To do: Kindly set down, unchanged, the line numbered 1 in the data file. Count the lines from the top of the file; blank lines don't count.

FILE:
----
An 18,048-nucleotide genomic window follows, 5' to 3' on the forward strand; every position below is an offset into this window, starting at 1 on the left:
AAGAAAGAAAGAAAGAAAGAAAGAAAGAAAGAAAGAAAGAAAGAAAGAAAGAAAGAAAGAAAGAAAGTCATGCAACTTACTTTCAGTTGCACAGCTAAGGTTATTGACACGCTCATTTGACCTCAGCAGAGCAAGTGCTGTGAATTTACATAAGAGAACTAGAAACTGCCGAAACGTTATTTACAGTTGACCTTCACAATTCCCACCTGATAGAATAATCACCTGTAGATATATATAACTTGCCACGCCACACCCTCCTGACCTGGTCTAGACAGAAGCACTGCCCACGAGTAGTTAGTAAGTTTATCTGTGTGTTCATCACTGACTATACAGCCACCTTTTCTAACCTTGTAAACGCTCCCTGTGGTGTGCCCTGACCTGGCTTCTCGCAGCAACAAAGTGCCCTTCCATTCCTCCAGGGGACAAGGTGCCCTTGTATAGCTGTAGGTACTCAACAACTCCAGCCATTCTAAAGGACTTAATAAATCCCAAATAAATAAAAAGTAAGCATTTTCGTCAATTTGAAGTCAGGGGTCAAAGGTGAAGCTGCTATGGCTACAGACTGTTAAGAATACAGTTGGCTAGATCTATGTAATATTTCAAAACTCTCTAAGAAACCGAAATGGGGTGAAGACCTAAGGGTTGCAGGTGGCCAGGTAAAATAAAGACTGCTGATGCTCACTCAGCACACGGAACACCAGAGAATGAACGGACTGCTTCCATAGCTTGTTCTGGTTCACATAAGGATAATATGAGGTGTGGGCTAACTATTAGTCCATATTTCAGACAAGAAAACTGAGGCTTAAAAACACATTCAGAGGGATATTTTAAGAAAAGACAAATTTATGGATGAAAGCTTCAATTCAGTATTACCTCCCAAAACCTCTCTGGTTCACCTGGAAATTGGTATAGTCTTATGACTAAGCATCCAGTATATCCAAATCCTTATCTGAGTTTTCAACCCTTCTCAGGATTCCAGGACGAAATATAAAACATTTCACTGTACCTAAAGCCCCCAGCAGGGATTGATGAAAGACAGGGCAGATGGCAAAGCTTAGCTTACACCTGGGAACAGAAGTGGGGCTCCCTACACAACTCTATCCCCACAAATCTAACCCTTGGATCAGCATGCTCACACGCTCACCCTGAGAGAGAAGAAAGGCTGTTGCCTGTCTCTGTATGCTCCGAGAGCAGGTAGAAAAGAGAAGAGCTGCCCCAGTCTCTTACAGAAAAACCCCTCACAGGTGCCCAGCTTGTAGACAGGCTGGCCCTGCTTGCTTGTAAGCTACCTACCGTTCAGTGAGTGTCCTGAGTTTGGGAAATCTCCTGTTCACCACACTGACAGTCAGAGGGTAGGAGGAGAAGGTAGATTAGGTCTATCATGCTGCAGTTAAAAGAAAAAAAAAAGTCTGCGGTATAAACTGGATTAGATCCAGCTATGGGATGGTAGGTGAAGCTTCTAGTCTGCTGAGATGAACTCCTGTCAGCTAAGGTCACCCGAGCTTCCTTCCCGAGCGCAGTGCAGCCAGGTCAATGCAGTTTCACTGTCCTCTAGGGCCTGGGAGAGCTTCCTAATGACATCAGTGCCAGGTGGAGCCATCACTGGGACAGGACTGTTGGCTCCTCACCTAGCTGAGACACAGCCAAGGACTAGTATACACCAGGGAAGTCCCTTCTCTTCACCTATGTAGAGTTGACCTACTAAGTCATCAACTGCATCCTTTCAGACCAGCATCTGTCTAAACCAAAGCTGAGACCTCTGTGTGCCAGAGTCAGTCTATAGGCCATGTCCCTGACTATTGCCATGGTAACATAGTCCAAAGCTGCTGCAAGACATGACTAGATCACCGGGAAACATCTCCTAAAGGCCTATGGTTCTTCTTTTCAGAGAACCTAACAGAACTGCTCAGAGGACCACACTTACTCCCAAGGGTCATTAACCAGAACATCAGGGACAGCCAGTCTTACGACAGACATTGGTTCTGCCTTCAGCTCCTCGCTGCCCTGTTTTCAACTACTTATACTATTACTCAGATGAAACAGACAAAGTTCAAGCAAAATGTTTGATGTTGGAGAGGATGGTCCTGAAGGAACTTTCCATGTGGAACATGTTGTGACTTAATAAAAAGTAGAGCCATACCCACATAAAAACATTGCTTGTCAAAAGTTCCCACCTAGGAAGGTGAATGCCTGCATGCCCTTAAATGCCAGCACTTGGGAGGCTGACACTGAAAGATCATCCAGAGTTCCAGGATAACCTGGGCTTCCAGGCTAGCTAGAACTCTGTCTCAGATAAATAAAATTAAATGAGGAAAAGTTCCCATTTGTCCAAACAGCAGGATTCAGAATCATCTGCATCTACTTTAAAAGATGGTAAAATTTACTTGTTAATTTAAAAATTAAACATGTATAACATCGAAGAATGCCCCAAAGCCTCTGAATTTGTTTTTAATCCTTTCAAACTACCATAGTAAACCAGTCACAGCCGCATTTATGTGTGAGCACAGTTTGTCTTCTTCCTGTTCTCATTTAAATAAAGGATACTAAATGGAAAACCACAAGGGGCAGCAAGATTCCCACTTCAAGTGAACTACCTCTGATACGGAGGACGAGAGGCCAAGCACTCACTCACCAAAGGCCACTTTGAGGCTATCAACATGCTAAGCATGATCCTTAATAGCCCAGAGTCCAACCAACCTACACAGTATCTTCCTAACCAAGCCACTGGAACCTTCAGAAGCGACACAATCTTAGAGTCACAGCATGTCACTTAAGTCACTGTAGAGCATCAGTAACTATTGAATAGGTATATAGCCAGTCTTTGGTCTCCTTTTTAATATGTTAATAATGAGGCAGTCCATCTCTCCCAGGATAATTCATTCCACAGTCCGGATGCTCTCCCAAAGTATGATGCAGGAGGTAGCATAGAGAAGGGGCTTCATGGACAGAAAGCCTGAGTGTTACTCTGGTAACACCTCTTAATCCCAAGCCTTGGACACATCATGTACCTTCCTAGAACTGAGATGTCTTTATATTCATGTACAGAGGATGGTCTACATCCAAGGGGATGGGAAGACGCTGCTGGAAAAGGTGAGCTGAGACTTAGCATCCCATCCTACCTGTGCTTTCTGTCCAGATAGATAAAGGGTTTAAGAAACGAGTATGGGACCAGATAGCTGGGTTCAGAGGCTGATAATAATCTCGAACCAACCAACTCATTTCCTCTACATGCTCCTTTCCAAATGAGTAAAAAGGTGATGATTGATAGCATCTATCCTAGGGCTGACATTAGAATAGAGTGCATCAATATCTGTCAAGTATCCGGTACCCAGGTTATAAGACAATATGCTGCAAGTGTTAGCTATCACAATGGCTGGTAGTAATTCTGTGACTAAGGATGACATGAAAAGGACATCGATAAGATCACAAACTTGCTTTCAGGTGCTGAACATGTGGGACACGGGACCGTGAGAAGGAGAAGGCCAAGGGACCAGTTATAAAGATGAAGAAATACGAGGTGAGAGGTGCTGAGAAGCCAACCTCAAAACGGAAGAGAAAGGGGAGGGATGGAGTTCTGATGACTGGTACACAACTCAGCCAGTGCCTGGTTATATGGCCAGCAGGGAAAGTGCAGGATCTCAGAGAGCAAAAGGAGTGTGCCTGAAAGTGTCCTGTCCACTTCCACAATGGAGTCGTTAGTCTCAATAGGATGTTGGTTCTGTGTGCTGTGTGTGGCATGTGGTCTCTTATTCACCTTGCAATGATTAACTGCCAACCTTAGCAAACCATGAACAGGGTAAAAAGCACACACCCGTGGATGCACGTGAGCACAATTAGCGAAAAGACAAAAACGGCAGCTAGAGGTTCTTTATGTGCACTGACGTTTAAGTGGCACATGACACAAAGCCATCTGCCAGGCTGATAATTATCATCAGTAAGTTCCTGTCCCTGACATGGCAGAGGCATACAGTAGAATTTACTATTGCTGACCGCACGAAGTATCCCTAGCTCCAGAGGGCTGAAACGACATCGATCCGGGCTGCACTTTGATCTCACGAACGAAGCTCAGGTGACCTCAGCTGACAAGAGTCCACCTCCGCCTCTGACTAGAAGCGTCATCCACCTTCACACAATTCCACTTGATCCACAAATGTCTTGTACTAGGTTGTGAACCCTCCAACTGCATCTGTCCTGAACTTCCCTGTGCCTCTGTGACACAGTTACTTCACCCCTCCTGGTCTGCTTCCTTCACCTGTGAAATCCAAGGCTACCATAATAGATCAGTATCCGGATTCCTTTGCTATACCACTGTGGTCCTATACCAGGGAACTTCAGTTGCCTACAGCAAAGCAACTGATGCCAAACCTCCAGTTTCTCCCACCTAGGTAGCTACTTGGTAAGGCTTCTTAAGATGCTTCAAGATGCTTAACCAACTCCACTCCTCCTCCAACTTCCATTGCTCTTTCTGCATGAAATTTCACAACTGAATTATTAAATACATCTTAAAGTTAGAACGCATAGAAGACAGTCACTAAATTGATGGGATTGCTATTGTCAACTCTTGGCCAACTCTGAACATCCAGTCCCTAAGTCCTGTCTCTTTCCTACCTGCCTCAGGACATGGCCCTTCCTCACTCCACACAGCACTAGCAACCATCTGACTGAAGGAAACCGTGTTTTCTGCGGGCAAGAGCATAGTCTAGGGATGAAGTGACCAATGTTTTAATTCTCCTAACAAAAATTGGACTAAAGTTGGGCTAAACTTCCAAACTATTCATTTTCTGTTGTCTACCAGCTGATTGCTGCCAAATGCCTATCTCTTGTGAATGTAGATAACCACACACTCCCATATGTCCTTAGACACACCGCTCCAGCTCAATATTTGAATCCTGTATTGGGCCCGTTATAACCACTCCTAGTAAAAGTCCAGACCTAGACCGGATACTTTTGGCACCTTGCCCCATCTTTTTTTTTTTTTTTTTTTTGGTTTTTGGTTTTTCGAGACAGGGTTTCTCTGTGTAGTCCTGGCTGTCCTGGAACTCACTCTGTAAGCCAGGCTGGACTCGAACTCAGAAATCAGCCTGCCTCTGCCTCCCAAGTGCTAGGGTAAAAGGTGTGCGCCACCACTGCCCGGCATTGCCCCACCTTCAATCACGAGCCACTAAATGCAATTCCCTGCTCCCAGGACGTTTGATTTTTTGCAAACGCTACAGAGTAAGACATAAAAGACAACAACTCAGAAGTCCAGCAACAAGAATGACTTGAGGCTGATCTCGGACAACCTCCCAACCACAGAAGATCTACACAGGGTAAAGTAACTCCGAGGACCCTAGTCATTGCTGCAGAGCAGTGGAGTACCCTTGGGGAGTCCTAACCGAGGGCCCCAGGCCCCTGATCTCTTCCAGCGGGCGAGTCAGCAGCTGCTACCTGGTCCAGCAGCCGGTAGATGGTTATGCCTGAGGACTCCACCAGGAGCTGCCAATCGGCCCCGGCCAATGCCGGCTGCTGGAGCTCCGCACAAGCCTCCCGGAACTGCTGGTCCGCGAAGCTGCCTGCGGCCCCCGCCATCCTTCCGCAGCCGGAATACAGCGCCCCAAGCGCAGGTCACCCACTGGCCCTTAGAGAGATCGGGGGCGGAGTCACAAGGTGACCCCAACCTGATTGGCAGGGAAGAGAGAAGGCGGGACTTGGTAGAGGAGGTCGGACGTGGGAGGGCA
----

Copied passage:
An 18,048-nucleotide genomic window follows, 5' to 3' on the forward strand; every position below is an offset into this window, starting at 1 on the left: